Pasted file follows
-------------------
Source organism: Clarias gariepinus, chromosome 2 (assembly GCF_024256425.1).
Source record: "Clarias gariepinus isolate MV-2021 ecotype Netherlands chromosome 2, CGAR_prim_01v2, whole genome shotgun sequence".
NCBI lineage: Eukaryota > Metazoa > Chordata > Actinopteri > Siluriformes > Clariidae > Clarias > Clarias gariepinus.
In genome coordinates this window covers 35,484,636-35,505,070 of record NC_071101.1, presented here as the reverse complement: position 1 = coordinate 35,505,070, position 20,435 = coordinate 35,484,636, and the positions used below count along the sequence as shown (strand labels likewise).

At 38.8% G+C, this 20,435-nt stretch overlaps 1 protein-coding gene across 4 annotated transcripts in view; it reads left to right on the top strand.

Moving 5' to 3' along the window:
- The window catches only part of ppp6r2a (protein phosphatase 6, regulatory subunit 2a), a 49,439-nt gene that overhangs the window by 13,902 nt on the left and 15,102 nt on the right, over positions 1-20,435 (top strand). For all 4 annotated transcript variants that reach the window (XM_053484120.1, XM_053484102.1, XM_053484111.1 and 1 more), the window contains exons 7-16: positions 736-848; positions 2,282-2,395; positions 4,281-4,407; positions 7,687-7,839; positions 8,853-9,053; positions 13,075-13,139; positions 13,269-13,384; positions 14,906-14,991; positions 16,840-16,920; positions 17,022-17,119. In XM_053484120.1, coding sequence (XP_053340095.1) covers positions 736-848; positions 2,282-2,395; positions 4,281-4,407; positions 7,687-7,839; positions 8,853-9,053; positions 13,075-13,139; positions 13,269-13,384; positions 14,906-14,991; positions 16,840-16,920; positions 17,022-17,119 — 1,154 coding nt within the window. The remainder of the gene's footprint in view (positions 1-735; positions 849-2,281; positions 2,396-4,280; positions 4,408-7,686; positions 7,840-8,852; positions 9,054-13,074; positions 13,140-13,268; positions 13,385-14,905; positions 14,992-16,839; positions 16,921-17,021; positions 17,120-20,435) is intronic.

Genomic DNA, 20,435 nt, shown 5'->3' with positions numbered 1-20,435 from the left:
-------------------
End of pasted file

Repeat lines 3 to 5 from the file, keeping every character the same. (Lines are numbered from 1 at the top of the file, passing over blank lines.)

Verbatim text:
NCBI lineage: Eukaryota > Metazoa > Chordata > Actinopteri > Siluriformes > Clariidae > Clarias > Clarias gariepinus.
In genome coordinates this window covers 35,484,636-35,505,070 of record NC_071101.1, presented here as the reverse complement: position 1 = coordinate 35,505,070, position 20,435 = coordinate 35,484,636, and the positions used below count along the sequence as shown (strand labels likewise).

At 38.8% G+C, this 20,435-nt stretch overlaps 1 protein-coding gene across 4 annotated transcripts in view; it reads left to right on the top strand.